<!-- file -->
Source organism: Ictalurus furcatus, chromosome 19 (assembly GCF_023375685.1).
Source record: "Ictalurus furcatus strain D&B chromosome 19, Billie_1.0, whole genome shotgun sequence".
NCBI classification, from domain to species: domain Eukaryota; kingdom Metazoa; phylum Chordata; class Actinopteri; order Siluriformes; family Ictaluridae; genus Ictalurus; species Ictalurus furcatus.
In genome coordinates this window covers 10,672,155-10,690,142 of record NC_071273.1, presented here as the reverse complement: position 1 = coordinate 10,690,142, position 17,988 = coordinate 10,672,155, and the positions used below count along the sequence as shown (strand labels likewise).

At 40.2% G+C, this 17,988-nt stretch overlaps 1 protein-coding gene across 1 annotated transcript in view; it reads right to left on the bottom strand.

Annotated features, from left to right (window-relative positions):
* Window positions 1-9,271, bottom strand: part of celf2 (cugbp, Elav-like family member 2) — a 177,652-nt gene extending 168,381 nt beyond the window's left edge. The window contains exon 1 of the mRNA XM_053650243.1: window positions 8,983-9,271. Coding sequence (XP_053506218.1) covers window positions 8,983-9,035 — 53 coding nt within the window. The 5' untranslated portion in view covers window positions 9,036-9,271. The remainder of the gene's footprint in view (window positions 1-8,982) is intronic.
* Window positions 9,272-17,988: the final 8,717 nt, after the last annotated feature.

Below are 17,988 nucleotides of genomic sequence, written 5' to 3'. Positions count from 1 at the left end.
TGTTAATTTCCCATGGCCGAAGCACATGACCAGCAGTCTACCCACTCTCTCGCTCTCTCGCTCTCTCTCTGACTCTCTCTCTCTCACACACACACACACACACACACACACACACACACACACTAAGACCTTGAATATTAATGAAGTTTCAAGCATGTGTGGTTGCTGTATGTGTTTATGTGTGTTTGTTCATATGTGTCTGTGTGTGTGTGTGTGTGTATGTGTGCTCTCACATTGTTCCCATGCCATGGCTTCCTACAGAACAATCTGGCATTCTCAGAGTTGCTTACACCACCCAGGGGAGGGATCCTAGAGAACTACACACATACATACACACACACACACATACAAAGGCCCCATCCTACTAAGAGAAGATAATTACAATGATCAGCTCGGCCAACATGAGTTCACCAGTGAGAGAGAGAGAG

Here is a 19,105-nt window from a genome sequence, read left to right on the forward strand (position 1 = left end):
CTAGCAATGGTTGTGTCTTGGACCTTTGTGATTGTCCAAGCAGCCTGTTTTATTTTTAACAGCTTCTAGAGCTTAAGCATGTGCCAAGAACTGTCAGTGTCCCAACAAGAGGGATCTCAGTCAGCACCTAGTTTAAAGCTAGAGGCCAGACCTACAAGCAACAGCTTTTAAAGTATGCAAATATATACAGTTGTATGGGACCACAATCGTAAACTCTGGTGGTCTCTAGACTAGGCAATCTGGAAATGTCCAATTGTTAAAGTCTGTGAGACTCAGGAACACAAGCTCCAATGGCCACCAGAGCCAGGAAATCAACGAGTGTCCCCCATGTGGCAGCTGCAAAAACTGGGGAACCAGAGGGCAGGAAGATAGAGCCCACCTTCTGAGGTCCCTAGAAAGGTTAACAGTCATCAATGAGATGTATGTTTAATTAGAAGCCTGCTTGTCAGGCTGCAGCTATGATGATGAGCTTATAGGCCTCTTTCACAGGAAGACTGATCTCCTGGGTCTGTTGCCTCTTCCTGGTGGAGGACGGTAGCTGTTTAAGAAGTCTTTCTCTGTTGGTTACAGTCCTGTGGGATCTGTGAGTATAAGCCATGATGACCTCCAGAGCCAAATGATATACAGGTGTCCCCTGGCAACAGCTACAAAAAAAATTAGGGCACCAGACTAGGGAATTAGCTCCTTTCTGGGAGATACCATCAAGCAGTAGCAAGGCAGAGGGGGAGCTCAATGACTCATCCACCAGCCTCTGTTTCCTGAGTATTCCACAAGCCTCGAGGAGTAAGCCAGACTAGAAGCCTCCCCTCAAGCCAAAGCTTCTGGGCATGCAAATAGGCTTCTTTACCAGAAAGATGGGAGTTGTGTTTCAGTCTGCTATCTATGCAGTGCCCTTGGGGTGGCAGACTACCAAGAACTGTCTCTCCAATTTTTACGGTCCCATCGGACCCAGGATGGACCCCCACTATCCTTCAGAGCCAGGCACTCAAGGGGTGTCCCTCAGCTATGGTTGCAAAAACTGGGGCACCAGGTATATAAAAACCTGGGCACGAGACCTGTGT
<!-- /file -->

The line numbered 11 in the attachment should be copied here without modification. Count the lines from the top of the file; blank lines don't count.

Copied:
Here is a 19,105-nt window from a genome sequence, read left to right on the forward strand (position 1 = left end):